Returning to England, Rahere founded a church with Augustinian priory and a hospital in 1123. Except for the chapel in the Tower of London, the church (known as St. Bartholomew the Great) is the city's oldest place of worship; the hospital is the oldest in London. Rahere was the prior for 20 years until his death in 1144; he is buried in the church (in the sanctuary wall to the left of alter). Although never wealthy, the priory was at one time the largest in London and its church was larger than many cathedrals.
When Henry VIII turned against the Papacy, the priory was dissolved (in 1539) and its outer buildings were destroyed; the remnants of the church were converted to other purposes, but have now been restored for worship as an Anglican-Episcopalian Church (see interior view, below right). When the priory was dissolved in 1539, the hospital's future became very uncertain because the closing of the priory took away its source of income and most of its staff. The people of London petitioned the king to grant this hospital-and three other hospitals-to the City of London. The king agreed to re-found St Bartholomew's Hospital and endow it with property and income.
A number of famous physicians have contributed greatly to the hospital's fine reputation. In 1609, William Harvey (above left), discoverer of the circulation of the blood and physician to Charles I, was appointed Hospital Physician; he worked there until 1643. In 1749, Percivall Pott, a leading surgeon whose name is given to certain medical conditions (such as "Pott's fracture") was appointed Hospital Surgeon. From his influence, St. Bartholomew's became the world's leading center for development of surgical techniques. In 1822, John Abernethy (who had been a student of Pott) founded a School of Medicine at St. Bartholomew's and became well known for his writing on medical subjects. The School of Medicine still functions today in new facilities, under the name of Queen Mary School of Medicine and Dentistry (see photo below, right).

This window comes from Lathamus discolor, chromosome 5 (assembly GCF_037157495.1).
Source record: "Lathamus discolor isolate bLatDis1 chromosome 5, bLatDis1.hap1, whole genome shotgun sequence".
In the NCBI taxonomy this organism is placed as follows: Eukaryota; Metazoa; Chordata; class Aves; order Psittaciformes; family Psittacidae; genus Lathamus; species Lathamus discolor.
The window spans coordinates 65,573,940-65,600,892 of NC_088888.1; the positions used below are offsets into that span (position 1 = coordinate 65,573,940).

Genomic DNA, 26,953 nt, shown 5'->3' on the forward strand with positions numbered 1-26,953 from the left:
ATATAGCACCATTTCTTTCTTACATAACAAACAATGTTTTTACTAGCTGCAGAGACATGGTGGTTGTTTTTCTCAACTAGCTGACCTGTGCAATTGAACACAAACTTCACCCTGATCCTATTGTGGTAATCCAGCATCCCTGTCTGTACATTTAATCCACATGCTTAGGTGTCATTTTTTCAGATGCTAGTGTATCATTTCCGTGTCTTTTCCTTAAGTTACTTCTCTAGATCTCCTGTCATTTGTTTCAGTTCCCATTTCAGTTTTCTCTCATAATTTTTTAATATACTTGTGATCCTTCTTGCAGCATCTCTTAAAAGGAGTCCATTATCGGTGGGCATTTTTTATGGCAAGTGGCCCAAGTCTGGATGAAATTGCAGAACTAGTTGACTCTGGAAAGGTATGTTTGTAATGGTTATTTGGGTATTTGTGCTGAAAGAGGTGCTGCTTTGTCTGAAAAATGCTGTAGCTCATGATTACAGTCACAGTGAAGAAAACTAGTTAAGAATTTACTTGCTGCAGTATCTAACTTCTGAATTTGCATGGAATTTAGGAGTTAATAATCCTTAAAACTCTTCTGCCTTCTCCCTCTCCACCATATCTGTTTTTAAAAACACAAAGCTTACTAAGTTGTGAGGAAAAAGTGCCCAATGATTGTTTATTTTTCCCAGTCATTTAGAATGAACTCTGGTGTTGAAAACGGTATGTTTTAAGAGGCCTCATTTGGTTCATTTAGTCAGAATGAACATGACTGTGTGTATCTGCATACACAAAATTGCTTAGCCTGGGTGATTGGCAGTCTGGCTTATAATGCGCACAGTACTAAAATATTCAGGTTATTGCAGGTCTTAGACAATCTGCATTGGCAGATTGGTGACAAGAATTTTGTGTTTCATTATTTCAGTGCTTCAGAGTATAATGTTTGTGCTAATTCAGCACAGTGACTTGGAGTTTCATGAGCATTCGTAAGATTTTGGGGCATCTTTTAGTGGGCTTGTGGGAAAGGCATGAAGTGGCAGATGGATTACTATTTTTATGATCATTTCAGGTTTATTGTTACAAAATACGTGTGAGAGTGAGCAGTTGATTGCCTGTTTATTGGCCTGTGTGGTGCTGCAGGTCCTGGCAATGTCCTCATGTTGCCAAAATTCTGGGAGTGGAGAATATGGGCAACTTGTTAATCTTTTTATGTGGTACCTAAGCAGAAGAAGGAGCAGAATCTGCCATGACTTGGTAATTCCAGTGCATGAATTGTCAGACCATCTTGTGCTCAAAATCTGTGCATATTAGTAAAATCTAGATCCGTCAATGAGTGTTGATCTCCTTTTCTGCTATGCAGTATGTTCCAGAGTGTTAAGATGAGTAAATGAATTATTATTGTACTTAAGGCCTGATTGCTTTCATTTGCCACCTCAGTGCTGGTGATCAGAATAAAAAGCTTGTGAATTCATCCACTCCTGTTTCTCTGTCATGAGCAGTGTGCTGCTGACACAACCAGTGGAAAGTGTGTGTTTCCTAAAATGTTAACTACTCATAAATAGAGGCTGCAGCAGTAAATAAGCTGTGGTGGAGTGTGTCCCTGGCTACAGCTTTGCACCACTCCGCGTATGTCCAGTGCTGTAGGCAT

St. Bartholomew's ("St. Barts") is now a specialized hospital, carrying on work in cardiovascular diseases with its world renowned William Harvey Research Institute, and other fields: psychiatry, cancer, and preventive medicine. It still offers care for the poor and valuable emergency services.
St. John Lateran Basilica (San Giovanni in Laterano) in Rome where statues of the 12 apostles are displayed in the central hall.
Sculpted 1708-18 by Pierre Le Gros
Marble; height 14 feet.
O Jesus, Saint Bartholomew's greatest desire was to know the truth. When first informed about You, his initial reaction was, "How can anything good come from Nazareth?" But as soon as he met You, he wanted to become one of Your disciples. You said of him, "Here is a man in whom there is no deception." I ask him to pray against the deceptions that are influencing me and the people I know. Help us to experience Your affirmation when we are honest, give us courage to resist lying as a means of self-protection, and inspire our minds to recognize the truth when we hear it. Saint Bartholomew, pray for us. Amen.
Mosaic Icon of St. Bartholomew at
Transfiguration Greek Orthodox Church in Lowell, Massachusetts.
Tomb of St. Bartholomew in the Basilica on Tiber Island.